The Future of Learning in the age of Artificial Intelligence

How do we educate children who will be living and working in a world where intelligence is no longer limited?

Despite a chaotic start, Artificial Intelligence (AI) is no longer a boulevard of broken dreams. It is now far beyond the “gimmick” stage and is already able to perform prodigious feats: the Google Car drives more safely than any human driver; Watson, IBM’s expert system, can analyse hundreds of thousands of cancer research papers in only a few minutes, whereas an oncologist would need 37 years to read them all… AI is now performing more and more tasks better than we do and this is just the beginning.

AI will become part of our daily lives before we can even think about the consequences of this “rise of the machines”. Elon Musk, founder of Tesla and Space X, predicts that those of us who show the most empathy towards AI will become its pets. So how do we prevent this prophecy of technological slavery from materialising? So what does it mean for human intelligence and the role of education?

Two fundamental questions arise: 1) how do we educate children who will be living and working in a world where intelligence will no longer be limited? 2) What should we learn today if the value of what we learn depreciates much faster as a result of accelerated technology disruption?

Up until now, every technological revolution has resulted in the displacement of jobs from one sector to another. This was a relatively slow and predictable process unfolding over one or two generations. With AI, many jobs, not only just the low-skilled ones, run a risk of being eliminated altogether at exponential speed. Indeed, what does the combination of the Google Car and Uber mean for taxi drivers? How might Machine Learning impact the roles of teachers, scientists and researchers? Will the generalisation of Electronic Traded Funds make City traders, fund managers and brokers redundant?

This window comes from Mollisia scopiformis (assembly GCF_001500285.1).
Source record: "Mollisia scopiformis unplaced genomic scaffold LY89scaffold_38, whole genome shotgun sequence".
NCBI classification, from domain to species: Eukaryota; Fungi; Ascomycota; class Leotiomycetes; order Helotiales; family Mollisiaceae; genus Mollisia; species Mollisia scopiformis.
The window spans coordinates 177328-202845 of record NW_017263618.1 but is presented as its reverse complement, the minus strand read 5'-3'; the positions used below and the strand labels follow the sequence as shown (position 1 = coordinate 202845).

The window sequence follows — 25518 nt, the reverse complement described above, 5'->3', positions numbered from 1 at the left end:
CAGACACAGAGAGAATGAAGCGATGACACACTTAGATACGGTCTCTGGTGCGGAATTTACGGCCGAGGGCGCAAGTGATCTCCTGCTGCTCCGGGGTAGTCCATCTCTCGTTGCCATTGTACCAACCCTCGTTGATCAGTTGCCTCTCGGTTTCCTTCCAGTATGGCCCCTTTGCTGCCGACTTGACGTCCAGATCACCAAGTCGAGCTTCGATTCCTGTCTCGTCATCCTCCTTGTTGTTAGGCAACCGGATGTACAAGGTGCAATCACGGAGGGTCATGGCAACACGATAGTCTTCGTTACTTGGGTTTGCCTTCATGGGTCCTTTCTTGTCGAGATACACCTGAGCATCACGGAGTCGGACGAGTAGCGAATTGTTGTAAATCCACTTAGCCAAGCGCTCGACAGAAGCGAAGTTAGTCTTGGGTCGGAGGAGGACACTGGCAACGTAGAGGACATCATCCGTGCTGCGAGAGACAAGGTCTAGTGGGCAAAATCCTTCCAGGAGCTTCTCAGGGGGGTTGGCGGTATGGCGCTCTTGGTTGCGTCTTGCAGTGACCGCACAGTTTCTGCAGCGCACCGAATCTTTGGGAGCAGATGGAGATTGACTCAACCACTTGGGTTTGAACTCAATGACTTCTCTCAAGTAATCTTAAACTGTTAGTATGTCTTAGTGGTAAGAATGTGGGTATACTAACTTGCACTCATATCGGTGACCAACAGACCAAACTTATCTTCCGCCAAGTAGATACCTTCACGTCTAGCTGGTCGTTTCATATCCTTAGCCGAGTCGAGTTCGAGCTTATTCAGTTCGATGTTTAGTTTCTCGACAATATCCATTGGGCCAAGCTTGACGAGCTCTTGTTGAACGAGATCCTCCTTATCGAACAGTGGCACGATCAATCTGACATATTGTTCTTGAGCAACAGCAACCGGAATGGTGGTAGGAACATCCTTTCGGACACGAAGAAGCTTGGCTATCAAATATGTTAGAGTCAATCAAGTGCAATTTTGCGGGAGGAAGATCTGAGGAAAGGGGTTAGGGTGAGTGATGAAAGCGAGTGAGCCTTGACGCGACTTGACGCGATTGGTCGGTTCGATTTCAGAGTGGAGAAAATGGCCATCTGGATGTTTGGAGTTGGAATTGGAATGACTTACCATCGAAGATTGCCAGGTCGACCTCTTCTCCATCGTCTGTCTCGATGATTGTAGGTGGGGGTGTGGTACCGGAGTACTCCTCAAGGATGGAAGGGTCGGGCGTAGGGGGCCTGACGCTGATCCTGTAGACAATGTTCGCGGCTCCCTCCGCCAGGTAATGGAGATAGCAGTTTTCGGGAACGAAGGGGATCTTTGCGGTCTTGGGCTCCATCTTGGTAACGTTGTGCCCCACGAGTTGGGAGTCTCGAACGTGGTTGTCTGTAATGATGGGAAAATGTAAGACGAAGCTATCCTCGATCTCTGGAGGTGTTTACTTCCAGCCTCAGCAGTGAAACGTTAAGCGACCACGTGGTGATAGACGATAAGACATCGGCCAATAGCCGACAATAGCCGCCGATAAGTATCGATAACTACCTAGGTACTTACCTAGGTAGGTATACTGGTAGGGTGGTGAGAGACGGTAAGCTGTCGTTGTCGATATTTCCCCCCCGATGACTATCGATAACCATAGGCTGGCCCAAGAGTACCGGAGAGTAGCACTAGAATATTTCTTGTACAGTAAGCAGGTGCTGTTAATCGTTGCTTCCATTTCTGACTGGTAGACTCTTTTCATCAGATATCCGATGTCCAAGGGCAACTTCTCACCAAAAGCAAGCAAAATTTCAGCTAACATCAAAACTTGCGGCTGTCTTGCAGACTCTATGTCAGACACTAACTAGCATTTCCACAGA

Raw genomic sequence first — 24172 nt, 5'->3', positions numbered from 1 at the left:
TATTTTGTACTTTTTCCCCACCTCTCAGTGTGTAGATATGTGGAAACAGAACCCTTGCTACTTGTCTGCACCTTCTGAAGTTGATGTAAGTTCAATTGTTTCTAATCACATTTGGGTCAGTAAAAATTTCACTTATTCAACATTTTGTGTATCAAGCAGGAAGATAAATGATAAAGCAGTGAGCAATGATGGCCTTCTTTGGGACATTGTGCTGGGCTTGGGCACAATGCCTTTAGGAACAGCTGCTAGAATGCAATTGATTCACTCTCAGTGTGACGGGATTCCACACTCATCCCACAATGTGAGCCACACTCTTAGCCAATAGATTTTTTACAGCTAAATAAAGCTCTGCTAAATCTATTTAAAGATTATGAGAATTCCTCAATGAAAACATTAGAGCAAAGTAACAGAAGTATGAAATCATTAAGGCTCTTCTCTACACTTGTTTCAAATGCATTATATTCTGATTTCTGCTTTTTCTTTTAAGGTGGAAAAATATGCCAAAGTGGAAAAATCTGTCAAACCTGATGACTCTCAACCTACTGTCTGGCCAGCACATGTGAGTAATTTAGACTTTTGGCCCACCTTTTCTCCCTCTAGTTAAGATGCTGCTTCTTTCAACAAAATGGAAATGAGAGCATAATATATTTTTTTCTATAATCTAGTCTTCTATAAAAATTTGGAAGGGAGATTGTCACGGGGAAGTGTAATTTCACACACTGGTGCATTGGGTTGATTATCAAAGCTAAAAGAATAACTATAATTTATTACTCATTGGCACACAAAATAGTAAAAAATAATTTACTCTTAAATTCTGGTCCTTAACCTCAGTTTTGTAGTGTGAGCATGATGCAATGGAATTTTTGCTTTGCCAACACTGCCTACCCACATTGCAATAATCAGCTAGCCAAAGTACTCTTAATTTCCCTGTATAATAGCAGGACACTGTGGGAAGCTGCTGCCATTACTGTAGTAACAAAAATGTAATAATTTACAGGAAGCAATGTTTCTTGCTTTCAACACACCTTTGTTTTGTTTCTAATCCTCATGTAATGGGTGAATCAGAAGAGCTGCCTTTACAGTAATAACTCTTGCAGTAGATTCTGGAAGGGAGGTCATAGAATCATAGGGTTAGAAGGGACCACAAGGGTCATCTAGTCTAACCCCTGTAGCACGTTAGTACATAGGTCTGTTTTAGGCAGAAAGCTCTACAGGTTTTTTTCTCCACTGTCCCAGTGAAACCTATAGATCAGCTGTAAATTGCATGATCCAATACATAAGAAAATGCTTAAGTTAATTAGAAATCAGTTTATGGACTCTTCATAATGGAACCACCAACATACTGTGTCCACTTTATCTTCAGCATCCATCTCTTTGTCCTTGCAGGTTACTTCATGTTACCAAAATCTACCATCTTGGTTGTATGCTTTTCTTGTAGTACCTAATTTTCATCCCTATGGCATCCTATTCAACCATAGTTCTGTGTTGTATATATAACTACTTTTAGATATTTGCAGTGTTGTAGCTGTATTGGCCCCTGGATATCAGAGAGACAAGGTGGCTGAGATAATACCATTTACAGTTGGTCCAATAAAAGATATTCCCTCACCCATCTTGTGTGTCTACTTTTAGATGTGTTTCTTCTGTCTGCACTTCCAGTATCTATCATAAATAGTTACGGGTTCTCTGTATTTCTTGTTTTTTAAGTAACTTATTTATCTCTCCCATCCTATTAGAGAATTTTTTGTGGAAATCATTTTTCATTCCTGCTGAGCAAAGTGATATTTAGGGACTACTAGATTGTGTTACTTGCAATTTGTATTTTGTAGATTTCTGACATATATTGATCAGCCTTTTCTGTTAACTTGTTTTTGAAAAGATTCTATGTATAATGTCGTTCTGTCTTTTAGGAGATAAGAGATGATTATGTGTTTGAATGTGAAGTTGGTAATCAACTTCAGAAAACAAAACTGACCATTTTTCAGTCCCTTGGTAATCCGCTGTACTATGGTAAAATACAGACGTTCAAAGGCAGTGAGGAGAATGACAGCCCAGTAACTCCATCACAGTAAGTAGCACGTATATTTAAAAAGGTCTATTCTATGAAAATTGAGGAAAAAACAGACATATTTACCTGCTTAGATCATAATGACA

Put simply, as an institution which is responsible for the lifelong transfer of knowledge and training, education in its present form is an outdated technology.

So what is the future of learning? What will we have to teach our children in order for them to flourish in this new world?

Competing with machines in the technical and scientific fields will become rapidly pointless so it will be necessary to rehabilitate humanities, social skills, creativity and general culture at the heart of our education system.

Beyond, focusing education on HOW we learn as opposed to WHAT is the key. Lifelong-learning and informal learning will soon become the two pillars of a new form of learning architecture. An architecture that harnesses the social reach of the internet, the ubiquity of artificial intelligence, on- demand education resources, and the use of neurosciences to deliver rapidly and effectively bite size personalised learning throughout our lifetime.

In this new world, the new teachers may take two forms. One could be software mobile companions or “bots” helping and encouraging humans to constantly upskill and earn Nano degrees in a race against accelerated skills obsolescence and job displacement. Another role could be the one of a “brain farmer”, moving away from managing and transmitting knowledge to using the fields of learning science to seed motivation for learning and creativity.

One thing is sure: education will change in the next 10 years much more than it has in the previous 2000 years!

Benjamin Vedrenne-Cloquet

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